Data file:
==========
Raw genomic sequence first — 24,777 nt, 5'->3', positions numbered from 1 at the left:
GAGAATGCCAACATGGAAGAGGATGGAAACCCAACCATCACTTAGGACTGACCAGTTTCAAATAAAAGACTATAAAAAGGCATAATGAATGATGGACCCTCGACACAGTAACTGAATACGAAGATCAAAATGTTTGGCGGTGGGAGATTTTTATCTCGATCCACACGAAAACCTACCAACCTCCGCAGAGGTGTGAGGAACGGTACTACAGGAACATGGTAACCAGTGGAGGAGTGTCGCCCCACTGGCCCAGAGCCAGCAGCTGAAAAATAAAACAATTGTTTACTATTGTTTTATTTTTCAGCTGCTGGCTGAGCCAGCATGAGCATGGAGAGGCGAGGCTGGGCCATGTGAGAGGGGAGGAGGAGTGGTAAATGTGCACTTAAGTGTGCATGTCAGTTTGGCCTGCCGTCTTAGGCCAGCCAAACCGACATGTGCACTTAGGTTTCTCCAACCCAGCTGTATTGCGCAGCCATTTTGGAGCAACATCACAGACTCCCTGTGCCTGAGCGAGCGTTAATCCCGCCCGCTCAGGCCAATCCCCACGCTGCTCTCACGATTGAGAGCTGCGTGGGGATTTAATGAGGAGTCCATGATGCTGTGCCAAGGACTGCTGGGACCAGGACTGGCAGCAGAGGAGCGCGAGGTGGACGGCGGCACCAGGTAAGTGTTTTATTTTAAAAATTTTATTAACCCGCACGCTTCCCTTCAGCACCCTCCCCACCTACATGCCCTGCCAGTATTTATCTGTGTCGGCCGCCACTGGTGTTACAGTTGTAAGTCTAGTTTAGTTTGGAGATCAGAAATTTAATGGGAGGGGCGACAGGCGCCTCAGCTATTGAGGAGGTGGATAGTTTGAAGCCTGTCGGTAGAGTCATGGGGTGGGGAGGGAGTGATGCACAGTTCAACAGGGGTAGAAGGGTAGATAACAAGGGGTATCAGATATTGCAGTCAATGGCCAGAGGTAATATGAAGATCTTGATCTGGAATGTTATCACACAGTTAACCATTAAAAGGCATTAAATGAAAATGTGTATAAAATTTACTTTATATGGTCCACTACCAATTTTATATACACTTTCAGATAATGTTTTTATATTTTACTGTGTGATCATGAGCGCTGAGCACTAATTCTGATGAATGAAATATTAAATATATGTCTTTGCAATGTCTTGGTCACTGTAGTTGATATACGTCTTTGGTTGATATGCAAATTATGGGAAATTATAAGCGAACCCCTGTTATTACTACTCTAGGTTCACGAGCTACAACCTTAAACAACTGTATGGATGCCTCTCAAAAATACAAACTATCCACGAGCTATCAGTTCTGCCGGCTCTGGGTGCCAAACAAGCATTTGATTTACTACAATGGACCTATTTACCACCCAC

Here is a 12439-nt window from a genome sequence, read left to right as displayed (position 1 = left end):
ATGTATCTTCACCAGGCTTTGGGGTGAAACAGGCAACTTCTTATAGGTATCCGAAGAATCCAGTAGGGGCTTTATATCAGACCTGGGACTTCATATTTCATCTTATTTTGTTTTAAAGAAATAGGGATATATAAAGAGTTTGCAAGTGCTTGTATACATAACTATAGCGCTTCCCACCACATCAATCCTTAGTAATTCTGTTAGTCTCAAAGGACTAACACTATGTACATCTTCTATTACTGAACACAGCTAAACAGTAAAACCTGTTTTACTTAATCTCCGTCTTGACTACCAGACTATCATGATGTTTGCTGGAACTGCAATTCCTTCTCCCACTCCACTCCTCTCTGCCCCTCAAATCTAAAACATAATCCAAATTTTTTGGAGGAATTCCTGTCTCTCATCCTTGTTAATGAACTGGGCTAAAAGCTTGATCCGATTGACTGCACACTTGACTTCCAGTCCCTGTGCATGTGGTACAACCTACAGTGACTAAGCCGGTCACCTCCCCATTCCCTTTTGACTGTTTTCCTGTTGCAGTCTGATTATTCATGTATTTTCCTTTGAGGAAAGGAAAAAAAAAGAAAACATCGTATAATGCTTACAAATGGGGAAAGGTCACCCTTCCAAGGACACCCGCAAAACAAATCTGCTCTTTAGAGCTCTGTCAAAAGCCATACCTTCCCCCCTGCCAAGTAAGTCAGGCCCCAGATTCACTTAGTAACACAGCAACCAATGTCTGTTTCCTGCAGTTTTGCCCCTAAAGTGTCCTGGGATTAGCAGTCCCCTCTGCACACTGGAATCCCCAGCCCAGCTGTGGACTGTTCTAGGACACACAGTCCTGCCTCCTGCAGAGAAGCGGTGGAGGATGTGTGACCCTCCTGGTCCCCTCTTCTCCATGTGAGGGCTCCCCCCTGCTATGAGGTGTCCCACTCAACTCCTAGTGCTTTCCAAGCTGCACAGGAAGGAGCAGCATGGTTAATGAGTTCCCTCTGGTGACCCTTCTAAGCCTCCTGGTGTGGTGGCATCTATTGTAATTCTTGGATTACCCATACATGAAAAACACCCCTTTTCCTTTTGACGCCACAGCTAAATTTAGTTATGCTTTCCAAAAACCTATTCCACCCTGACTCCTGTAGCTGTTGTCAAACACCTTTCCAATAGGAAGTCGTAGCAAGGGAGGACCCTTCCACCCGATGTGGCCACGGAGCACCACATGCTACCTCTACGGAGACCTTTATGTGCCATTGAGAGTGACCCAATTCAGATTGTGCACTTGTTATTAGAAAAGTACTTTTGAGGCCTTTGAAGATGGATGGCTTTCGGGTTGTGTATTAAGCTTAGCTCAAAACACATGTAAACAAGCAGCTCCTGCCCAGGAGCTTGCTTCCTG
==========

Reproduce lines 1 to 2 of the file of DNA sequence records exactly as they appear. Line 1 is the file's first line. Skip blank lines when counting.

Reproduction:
Raw genomic sequence first — 24,777 nt, 5'->3', positions numbered from 1 at the left:
GAGAATGCCAACATGGAAGAGGATGGAAACCCAACCATCACTTAGGACTGACCAGTTTCAAATAAAAGACTATAAAAAGGCATAATGAATGATGGACCCTCGACACAGTAACTGAATACGAAGATCAAAATGTTTGGCGGTGGGAGATTTTTATCTCGATCCACACGAAAACCTACCAACCTCCGCAGAGGTGTGAGGAACGGTACTACAGGAACATGGTAACCAGTGGAGGAGTGTCGCCCCACTGGCCCAGAGCCAGCAGCTGAAAAATAAAACAATTGTTTACTATTGTTTTATTTTTCAGCTGCTGGCTGAGCCAGCATGAGCATGGAGAGGCGAGGCTGGGCCATGTGAGAGGGGAGGAGGAGTGGTAAATGTGCACTTAAGTGTGCATGTCAGTTTGGCCTGCCGTCTTAGGCCAGCCAAACCGACATGTGCACTTAGGTTTCTCCAACCCAGCTGTATTGCGCAGCCATTTTGGAGCAACATCACAGACTCCCTGTGCCTGAGCGAGCGTTAATCCCGCCCGCTCAGGCCAATCCCCACGCTGCTCTCACGATTGAGAGCTGCGTGGGGATTTAATGAGGAGTCCATGATGCTGTGCCAAGGACTGCTGGGACCAGGACTGGCAGCAGAGGAGCGCGAGGTGGACGGCGGCACCAGGTAAGTGTTTTATTTTAAAAATTTTATTAACCCGCACGCTTCCCTTCAGCACCCTCCCCACCTACATGCCCTGCCAGTATTTATCTGTGTCGGCCGCCACTGGTGTTACAGTTGTAAGTCTAGTTTAGTTTGGAGATCAGAAATTTAATGGGAGGGGCGACAGGCGCCTCAGCTATTGAGGAGGTGGATAGTTTGAAGCCTGTCGGTAGAGTCATGGGGTGGGGAGGGAGTGATGCACAGTTCAACAGGGGTAGAAGGGTAGATAACAAGGGGTATCAGATATTGCAGTCAATGGCCAGAGGTAATATGAAGATCTTGATCTGGAATGTTATCACACAGTTAACCATTAAAAGGCATTAAATGAAAATGTGTATAAAATTTACTTTATATGGTCCACTACCAATTTTATATACACTTTCAGATAATGTTTTTATATTTTACTGTGTGATCATGAGCGCTGAGCACTAATTCTGATGAATGAAATATTAAATATATGTCTTTGCAATGTCTTGGTCACTGTAGTTGATATACGTCTTTGGTTGATATGCAAATTATGGGAAATTATAAGCGAACCCCTGTTATTACTACTCTAGGTTCACGAGCTACAACCTTAAACAACTGTATGGATGCCTCTCAAAAATACAAACTATCCACGAGCTATCAGTTCTGCCGGCTCTGGGTGCCAAACAAGCATTTGATTTACTACAATGGACCTATTTACCACCCAC